I’ve finished reading David Benatar’s ‘The Second Sexism‘. This is a book by a respected philosophy professor at the University of Cape Town, and applies the tools of analytical philosophy to the question of whether males are facing unfair discrimination in society – a second sexism, one that is not taken seriously or even ignored (the title is an adaptation of Simone de Beauvoir’s iconic ‘The Second Sex’).
My overall verdict of the book is that it is an excellent and essential read. In fact, not only an essential read for all men’s rights supporters, but one that should be re-read and studied. The detached and logical manner in which the thesis is laid out, defended, and the feminist objections systematically refuted, should serve as a model, as well as unambiguously laying to rest the claim that only hot heads and bitter psychotics (yours truly) believe that men are being disadvantaged against.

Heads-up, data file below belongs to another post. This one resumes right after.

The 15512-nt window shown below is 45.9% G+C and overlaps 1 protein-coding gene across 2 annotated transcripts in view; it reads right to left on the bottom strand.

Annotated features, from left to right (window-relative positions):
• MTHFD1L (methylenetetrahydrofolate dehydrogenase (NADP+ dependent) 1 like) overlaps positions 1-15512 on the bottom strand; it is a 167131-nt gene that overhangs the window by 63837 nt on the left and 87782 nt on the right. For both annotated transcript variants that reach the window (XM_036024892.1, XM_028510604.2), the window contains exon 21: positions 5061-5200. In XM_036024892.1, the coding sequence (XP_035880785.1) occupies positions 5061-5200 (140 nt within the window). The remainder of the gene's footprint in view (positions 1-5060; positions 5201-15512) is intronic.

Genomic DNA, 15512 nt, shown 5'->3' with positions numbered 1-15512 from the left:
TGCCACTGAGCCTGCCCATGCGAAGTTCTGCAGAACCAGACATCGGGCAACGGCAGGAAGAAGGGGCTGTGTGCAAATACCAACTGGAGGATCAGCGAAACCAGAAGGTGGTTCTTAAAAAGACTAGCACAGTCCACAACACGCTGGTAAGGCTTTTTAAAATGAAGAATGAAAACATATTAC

It should be noted, and this is something that will understandably rile many, that David Benatar seems to not only be at pains to distance himself from the online men’s rights movement, but also to question both its existence and even need.
However, leaving that aside, and the possible reasons for that stance on the part of the author, this is still a must read work that states the case for men’s rights in a manner that has never been done before, and which ought to be celebrated by every supporter of men’s rights.